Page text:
Roman and Catholic and American: The Transformation of Catholicism in the United States

September 1, 1992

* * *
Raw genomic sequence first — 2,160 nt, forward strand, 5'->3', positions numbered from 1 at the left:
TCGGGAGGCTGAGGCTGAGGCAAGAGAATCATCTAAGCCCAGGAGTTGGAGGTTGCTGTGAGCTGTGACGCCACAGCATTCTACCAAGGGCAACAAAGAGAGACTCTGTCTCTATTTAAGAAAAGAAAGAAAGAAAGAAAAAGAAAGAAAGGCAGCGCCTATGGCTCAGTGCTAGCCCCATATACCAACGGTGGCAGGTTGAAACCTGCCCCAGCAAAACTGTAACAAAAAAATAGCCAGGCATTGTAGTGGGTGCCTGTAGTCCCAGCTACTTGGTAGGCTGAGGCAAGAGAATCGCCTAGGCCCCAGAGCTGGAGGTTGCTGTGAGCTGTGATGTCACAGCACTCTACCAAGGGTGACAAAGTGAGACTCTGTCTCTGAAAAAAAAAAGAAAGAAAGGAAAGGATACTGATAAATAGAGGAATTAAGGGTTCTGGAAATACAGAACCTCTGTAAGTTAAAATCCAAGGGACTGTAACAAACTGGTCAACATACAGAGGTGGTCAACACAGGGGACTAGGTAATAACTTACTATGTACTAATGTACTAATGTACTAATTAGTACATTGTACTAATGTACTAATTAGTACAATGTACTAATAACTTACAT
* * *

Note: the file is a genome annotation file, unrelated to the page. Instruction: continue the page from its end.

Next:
In "Roman and Catholic and American: The Transformation of Catholicism in the United States," José Casanova develops a thorough sociological history of the Roman Catholic Church in the United States, looking mainly at the period between the end of the American Revolution and the Second Vatican Council. Casanova argues that the Church in the United States can mainly be understood through four facts. First, it exists as a minority sect in a predominantly Protestant country, both in terms of numbers and in the attitudes of the country; second, the U.S. Constitution guaranteed an open religious market and free practice of all faiths, allowing the Catholic Church to compete with other denominations. Thirdly, the Church came to be composed of multiple different nationalities, yet managed to create a unified American Church, and fourth, Catholics often had to prove that they were simultaneously sufficiently American and sufficiently Catholic. Casanova elaborates on several other themes in the American Church, such as the difference between the "Republican Church" era following the revoluation and the "Immigrant Church" era between the 1840s and the 1940s, which led to the formation of a separate Catholic educational and social system. This articles was published in the International Journal of Politics, Culture, and Society.

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